[SEYNE-LES-ALPES] Dozens of specialised police and rescue workers kicked off a fourth day of recovery operations on Friday at the scene of the crashed Germanwings jet, hunting for its second black box.
Officials are also combing the wreckage for body parts and DNA samples that would enable them to identify the 150 people that died in the crash, apparently deliberately initiated by co-pilot Andreas Lubitz.
"We're first collecting biological elements, then debris," said a police spokesman.
The vast majority of the bereaved family members have now left the remote site in the French Alps where the Germanwings Airbus A320 smashed into the mountain.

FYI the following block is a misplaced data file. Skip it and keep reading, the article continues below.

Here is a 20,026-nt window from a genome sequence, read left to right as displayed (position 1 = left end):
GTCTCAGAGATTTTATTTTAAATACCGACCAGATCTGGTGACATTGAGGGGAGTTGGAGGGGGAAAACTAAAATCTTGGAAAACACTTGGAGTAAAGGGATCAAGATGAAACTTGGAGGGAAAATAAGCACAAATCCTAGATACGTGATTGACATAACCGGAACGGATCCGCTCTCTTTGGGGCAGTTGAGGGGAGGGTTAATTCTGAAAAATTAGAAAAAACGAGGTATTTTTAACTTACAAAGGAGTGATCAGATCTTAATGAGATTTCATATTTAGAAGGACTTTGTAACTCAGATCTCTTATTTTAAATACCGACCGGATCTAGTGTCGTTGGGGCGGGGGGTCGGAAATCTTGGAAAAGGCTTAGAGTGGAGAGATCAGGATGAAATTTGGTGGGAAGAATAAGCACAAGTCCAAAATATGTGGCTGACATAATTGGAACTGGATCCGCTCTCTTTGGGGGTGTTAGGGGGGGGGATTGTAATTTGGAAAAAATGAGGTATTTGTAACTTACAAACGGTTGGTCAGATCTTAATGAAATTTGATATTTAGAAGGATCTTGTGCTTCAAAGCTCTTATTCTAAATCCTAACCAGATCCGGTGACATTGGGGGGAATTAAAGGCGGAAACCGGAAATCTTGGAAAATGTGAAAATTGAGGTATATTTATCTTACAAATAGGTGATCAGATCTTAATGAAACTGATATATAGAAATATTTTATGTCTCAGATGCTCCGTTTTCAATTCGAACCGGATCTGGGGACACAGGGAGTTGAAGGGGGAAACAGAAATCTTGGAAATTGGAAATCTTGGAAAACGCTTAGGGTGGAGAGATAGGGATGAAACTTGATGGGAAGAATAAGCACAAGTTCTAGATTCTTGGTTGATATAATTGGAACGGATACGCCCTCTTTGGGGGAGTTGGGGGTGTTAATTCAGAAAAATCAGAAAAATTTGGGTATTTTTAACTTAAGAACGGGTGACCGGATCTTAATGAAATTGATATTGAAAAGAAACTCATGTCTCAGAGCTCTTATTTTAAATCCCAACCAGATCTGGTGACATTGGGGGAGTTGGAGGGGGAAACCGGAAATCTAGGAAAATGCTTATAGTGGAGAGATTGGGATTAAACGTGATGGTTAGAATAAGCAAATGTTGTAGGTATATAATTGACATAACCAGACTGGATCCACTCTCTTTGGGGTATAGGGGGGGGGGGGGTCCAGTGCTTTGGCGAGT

French prosecutors said on Thursday that Lubitz "deliberately" initiated the descent and seemed to "want to destroy" the plane in an act that German Chancellor Angela Merkel described as "unimaginable."
Germany and Spain bore the brunt of the tragedy, with 75 Germans dead and at least 50 Spanish on board the Barcelona to Duesseldorf flight.
French Prime Minister Manuel Valls said that "everything is pointing towards an act that we can't describe: criminal, crazy, suicidal."
"It's up to the legal investigators - especially the Germans and of course Lufthansa - to shed light on the career and profile of this pilot," said Mr Valls.
French prosecutors have been able to listen to the voice recordings in the cockpit before the crash but are still searching for the second black box that contains technical flight data.